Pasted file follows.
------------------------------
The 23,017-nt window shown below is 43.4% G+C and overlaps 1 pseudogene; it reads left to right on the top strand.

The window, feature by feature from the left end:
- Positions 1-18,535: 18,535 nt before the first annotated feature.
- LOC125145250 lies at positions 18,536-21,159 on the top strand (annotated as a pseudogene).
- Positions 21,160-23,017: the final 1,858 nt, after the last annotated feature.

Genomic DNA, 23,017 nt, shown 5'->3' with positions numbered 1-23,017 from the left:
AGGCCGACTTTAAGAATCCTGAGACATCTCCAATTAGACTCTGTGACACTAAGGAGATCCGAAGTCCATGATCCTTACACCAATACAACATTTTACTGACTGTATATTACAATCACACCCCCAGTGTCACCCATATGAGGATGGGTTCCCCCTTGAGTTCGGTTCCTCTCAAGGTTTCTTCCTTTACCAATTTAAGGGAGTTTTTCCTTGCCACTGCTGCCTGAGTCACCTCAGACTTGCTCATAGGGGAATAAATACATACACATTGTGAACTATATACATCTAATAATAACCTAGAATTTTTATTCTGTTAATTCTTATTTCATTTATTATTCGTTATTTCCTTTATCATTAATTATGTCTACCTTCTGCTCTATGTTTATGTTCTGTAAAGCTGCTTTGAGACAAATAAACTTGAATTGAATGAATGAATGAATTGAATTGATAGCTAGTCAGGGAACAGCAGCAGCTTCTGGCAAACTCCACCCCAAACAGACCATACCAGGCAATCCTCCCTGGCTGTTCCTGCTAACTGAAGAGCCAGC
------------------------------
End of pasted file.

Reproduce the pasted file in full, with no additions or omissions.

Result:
The 23,017-nt window shown below is 43.4% G+C and overlaps 1 pseudogene; it reads left to right on the top strand.

The window, feature by feature from the left end:
- Positions 1-18,535: 18,535 nt before the first annotated feature.
- LOC125145250 lies at positions 18,536-21,159 on the top strand (annotated as a pseudogene).
- Positions 21,160-23,017: the final 1,858 nt, after the last annotated feature.

Genomic DNA, 23,017 nt, shown 5'->3' with positions numbered 1-23,017 from the left:
AGGCCGACTTTAAGAATCCTGAGACATCTCCAATTAGACTCTGTGACACTAAGGAGATCCGAAGTCCATGATCCTTACACCAATACAACATTTTACTGACTGTATATTACAATCACACCCCCAGTGTCACCCATATGAGGATGGGTTCCCCCTTGAGTTCGGTTCCTCTCAAGGTTTCTTCCTTTACCAATTTAAGGGAGTTTTTCCTTGCCACTGCTGCCTGAGTCACCTCAGACTTGCTCATAGGGGAATAAATACATACACATTGTGAACTATATACATCTAATAATAACCTAGAATTTTTATTCTGTTAATTCTTATTTCATTTATTATTCGTTATTTCCTTTATCATTAATTATGTCTACCTTCTGCTCTATGTTTATGTTCTGTAAAGCTGCTTTGAGACAAATAAACTTGAATTGAATGAATGAATGAATTGAATTGATAGCTAGTCAGGGAACAGCAGCAGCTTCTGGCAAACTCCACCCCAAACAGACCATACCAGGCAATCCTCCCTGGCTGTTCCTGCTAACTGAAGAGCCAGC